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Dr. Emmanuel L. McCall, pastor of the Fellowship Group Baptist Church in East Point, Ga., and former moderator of the Cooperative Baptist Fellowship, challenged Campbellsville University's guests to move from hatred to love at a worship service in memory of Dr. Martin Luther King Jr. recently in Ransdell Chapel.
The Rev. Ronnie Turner, pastor of New Zion Baptist Church, led the opening prayer. The closing prayer was given by the Rev. Delmetria Cayson-Combs, pastor of Fannie Chapel CME Church. The Zion District Choir performed.
Dr. Michael V. Carter, president of Campbellsville University, welcomed those who attended and asked them to remember the sacrifices that have been made as we remember the life of Martin Luther King.
"We should remember the larger issues of what unites us and social justice," he said. "Hatred paralyzes life, hatred darkens life, love illuminates life. Service illuminates, and we must work together in Christ."
The Rev. John Chowning, vice president of church and external relations and executive assistant to the president, introduced McCall and praised him for coming from Georgia to Campbellsville with his busy schedule.
McCall, an adjunct faculty member with the McAfee School of Theology, said he knew Martin Luther King for 11 years in Louisville.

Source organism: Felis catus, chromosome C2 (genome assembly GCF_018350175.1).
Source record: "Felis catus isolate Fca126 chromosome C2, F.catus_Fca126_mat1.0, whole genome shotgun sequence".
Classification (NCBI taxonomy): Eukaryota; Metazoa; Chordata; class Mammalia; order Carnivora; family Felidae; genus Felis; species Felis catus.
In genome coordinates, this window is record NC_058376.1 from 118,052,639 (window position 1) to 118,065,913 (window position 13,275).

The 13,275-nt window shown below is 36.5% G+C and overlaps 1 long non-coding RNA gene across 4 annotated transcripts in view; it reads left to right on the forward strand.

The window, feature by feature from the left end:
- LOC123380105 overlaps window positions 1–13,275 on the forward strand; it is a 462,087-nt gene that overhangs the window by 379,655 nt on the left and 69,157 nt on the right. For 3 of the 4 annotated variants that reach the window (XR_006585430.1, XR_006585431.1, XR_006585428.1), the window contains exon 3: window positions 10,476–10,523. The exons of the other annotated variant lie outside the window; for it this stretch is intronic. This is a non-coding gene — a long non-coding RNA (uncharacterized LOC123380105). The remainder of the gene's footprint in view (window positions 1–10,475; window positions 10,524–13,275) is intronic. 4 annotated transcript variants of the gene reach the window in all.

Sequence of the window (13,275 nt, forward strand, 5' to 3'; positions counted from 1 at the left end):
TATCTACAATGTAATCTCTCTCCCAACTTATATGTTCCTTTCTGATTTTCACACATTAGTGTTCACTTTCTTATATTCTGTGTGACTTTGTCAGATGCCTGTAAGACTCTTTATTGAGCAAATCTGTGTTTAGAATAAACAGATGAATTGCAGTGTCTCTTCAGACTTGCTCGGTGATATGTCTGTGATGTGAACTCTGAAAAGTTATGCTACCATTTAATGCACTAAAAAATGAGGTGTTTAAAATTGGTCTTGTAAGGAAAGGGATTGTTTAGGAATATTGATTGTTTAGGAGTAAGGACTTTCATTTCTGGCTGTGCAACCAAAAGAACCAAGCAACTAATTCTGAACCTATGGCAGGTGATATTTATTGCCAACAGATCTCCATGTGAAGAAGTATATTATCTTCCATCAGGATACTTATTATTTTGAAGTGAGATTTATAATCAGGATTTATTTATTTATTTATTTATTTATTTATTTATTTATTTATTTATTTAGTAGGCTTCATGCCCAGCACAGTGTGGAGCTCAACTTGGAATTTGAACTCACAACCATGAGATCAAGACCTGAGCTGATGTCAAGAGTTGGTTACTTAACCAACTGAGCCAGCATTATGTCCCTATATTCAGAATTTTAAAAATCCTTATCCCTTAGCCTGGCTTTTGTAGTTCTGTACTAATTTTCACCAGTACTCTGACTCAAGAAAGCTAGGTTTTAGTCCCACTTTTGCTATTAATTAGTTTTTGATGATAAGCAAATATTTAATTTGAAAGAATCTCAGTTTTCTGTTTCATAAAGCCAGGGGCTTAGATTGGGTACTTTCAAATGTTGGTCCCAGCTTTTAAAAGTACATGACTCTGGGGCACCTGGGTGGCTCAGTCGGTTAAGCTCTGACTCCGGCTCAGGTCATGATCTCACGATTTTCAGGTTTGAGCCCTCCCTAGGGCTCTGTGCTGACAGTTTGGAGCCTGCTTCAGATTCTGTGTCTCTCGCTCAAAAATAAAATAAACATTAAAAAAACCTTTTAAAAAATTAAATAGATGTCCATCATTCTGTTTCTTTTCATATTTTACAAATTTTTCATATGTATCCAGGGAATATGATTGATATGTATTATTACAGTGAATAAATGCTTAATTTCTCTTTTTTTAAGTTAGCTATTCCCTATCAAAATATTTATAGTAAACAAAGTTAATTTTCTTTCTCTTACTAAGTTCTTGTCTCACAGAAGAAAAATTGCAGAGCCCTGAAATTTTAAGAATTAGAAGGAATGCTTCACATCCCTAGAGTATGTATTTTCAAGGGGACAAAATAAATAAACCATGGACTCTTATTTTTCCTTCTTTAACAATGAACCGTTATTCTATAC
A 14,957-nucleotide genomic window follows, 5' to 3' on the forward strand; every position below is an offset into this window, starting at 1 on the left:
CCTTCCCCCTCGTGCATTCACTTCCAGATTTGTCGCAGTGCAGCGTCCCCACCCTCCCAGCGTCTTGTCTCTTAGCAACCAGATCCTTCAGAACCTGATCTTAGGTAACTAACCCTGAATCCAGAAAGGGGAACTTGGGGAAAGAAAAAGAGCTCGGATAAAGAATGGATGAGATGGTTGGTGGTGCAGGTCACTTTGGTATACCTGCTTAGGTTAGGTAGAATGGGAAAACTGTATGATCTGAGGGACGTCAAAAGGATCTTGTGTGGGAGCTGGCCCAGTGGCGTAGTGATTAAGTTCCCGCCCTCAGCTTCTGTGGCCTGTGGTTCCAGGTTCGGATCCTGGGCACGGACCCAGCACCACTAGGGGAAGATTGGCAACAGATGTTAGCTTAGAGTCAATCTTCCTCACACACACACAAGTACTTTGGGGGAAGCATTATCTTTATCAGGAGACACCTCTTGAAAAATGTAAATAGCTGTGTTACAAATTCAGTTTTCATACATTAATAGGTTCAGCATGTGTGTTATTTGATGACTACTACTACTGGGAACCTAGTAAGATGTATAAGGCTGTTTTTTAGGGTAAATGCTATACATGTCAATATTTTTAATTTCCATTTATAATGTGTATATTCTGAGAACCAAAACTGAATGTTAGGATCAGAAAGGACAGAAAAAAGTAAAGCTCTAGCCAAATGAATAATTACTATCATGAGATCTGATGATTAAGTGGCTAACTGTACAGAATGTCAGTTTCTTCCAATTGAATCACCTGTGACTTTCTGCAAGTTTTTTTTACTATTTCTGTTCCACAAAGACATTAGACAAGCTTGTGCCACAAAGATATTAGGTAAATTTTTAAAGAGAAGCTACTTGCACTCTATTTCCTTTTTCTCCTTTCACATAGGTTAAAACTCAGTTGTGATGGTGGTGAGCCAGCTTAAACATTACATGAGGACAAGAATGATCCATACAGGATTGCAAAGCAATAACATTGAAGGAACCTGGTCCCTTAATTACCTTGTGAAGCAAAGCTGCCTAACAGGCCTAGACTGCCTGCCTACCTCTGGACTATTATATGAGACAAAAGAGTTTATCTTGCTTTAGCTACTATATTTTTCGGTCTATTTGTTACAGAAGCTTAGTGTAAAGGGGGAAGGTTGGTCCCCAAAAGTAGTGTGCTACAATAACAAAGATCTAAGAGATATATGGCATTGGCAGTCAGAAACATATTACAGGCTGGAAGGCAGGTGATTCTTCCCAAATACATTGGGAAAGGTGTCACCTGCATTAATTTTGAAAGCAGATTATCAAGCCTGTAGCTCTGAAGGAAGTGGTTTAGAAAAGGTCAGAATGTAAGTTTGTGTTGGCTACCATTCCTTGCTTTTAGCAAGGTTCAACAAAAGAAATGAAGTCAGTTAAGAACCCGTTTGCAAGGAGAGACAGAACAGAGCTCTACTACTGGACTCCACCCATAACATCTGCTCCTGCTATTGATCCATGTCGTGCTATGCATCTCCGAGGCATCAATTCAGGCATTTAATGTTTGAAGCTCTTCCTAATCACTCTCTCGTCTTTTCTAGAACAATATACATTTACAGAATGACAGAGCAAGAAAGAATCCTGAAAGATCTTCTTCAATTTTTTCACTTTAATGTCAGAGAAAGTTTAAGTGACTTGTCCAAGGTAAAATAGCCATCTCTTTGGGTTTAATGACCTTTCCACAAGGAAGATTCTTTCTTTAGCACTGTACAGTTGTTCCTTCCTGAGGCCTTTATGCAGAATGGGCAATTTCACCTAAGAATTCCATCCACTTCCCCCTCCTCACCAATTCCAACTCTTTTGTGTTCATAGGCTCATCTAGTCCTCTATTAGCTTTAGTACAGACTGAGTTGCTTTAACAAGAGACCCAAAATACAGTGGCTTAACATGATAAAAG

"Dr. King's dream was to have people challenged. If God did not give you a dream, there is something absent from your life," McCall said. "Everybody ought to have a vision and dream, and God has given that to you.
"Those were interesting years when a national and international celebrity walked among men as brothers," he said. "King was 'humble in spirit.'
"I valued my time with King and his family," he said. "What was the genius of this man was his ability, without intention, to be a role model for what a modern day prophet should be like."
In our current society, McCall asked what happened to prophetic voices like King's.
"Being prophetic can be dangerous, it can get you killed."
He said God is trying to "love this world and bring it back to himself with ethical and moral responsibilities that go with it."
He said being prophetic also means being moral and ethical.
"How I live my life does affect you," he said. "Dr. King did not set out to be anybody's role model, but God used him to set us free."
He said King took the best of the traditions he learned from preachers at Ebenezer Church and molded them together.
"We need the prophetic voice of God," McCall said. "The prophetic voice, not only of the pulpit, but from the pew, calls us back to love God and to love each other."
The Rev. James Washington led in a closing song, "We Shall Overcome," as those in attendance held hands and sang.
- Joan C. McKinney is news and publications coordinator at Campbellsville University.